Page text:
A Tale of Two Cities: Mumbaikars and Delhiites Embrace Their Local Quirks
Mumbai is home to 20 million people, making it the most populous Indian city. Mumbaikars are described as free, creative types who are open with their thoughts and ideas. It is not only the commercial capital of India, but a vibrant centre for art. Not surprising: Mumbai proudly lays claim to the jewel of the Indian film industry, Bollywood.
Meanwhile Delhi is home to 16 million people and is the power centre of India. Here, dynasties hold the reins of authority. Of the two mega-cities, Delhi is known to be more traditional in the way things are done. But that’s not the only way these hubs diverge.
Walk into a party in Mumbai and chances are the first thing you will be asked after being introduced to someone new is, “What would you like to drink?”
Compare it to a more formal atmosphere in Delhi where introductory conversations revolve more around your background. “Where are you from? What do you do? How long have you been in Delhi for?”
Residents of both cities love socialising — but there is a clear difference between their reasons for it. Delhiites do it with networking and climbing the corporate ladder in mind. Mumbaikars do it mainly for fun and relaxation after work.
Work hours in Delhi are shorter than in Mumbai. Why? Because in Delhi, a lot of business takes place outside the office.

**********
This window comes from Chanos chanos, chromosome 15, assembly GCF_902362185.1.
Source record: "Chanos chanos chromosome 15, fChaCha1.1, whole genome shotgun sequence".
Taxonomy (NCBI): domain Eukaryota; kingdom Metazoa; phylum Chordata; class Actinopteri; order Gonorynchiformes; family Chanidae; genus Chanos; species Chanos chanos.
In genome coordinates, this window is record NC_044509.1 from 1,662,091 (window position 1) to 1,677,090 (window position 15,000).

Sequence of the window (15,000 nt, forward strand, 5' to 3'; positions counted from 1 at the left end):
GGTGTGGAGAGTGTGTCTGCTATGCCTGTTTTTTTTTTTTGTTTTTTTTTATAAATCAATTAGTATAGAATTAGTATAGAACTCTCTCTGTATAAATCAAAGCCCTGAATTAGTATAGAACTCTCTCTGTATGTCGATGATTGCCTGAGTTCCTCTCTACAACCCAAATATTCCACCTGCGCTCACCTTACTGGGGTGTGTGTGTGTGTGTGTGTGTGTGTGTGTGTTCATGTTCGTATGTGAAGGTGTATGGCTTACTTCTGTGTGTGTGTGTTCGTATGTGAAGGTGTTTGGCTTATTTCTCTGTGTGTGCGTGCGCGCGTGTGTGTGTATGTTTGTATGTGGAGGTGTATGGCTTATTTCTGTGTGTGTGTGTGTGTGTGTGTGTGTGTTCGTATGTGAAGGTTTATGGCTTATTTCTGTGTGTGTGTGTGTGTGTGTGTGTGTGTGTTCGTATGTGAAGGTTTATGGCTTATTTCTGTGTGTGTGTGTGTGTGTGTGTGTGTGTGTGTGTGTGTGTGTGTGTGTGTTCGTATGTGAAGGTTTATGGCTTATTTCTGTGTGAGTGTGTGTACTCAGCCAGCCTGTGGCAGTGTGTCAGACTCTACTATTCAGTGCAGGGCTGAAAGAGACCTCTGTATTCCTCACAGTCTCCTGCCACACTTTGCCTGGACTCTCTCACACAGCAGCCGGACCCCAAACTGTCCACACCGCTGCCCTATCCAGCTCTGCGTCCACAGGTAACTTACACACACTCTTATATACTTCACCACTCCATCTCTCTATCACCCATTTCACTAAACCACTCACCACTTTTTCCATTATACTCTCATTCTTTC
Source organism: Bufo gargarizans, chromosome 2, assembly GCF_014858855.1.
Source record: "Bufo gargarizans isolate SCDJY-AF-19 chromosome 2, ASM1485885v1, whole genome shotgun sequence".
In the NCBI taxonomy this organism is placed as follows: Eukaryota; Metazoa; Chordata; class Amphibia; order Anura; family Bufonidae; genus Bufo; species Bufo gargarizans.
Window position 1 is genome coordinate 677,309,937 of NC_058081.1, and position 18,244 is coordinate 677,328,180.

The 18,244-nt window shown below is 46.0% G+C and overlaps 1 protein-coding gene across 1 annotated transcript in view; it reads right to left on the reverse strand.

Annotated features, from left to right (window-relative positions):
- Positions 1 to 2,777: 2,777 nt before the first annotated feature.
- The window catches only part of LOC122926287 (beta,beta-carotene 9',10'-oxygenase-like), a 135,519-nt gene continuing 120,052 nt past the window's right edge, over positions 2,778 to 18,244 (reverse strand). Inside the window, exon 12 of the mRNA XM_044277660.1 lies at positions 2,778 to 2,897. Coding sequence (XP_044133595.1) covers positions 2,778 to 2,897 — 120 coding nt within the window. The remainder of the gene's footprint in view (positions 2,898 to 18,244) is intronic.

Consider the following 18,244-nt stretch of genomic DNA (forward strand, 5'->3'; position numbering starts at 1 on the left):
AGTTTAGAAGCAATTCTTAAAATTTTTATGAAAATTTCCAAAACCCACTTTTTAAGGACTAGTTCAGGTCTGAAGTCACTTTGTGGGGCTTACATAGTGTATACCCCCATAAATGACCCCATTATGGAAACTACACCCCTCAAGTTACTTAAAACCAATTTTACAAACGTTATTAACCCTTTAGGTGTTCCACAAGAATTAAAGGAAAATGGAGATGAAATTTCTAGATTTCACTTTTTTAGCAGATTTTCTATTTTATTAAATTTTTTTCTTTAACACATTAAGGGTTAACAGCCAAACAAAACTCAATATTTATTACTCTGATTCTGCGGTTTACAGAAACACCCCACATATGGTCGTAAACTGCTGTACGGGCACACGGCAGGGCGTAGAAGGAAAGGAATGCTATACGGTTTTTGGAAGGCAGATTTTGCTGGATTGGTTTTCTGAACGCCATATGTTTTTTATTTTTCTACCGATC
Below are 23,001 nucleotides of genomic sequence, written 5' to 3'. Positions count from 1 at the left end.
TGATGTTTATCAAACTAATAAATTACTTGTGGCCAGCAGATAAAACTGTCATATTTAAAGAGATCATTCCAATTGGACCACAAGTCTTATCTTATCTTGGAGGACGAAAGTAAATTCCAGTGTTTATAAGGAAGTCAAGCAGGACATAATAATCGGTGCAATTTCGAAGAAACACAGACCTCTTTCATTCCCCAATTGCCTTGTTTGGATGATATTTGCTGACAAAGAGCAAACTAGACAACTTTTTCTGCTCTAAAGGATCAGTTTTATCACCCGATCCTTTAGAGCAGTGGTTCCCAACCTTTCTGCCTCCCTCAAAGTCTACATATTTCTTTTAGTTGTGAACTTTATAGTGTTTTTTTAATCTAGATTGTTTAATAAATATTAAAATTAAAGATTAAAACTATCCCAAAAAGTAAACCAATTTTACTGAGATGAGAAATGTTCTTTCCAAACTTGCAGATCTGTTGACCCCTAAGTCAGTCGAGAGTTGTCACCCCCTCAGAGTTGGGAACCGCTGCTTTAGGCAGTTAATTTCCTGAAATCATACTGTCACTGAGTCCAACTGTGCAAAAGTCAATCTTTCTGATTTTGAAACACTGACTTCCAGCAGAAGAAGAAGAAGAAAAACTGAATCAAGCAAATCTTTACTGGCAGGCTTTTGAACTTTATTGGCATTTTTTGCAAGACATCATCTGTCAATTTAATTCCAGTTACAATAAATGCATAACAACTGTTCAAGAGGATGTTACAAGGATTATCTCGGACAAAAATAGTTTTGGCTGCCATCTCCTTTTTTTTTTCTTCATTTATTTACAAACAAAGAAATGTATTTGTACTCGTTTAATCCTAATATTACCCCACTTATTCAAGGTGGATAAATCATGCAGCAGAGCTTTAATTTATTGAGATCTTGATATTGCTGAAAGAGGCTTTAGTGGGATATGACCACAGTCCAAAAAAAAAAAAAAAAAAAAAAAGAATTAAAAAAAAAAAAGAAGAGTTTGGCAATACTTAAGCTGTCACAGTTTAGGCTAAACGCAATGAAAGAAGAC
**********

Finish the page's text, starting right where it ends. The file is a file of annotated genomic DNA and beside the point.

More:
“For me, social gatherings often offer a good networking opportunity, even though I am an introvert,” says Divya, a marketing professional in Delhi who has cherry-picked people for a meet-up after her weekly yoga class.
On a Sunday morning, Mumbaikar Shonali, a 39-year-old IT professional, sits atop a desk drinking her cutting-chai, yawning mightily. “I didn’t sleep even for an hour yesterday, as we had friends with kids visiting and I had to eventually sleep on the couch.”
Shonali’s case is similar to that of many Mumbaikars, who regularly clock in more than 55 work hours a week and still happily entertain friends on weekends.
Got a work buddy? Good! Studies show work friendships boost your satisfaction by 50%, and “people with a best friend at work are seven times more likely to engage fully in their work.”
Look at the clock; when you socialise is just as important as how you socialise. If you work in the Gurgaon or Noida area of Delhi, most people prefer to meet for after-work drinks in their office areas, instead of commuting home in peak hour traffic and getting stuck in the car.
“I much prefer finishing up meetings over drinks after work and then heading home as opposed to heading straight home and spending a long time in the car,” said Rohan, a 32-year-old software professional in Delhi.
Similarly, in Mumbai, where business meetings regularly take place over meals, people keep logistics in mind when planning their days.
“If I have a meeting in Worli or Naramin point, I try to bunch at least two to three meetings back to back, so I don’t end up spending so much time commuting to get back to the office,” says 33-year-old business woman Harsha.
Mumbai is home to hundreds of marketing firms, banks and of course the film industry.
Delhi, being the political powerhouse, is where big deals happen. But only after consultations with the government and old business clans take place.
Rohit, a 45-year-old energy consultant who has done business in both cities, describes the distinct ways of communicating in the two cities in marketing terms.
“Mumbai is more B2C [business to consumer], where businesses talk directly to consumers to get their message across and deals done. In Delhi, it is B2G, where the G stands for government,” says Rohit. That distinct split affects everything from deal-making to job-hunting. So make sure you’re in the right headspace to make the most of your city.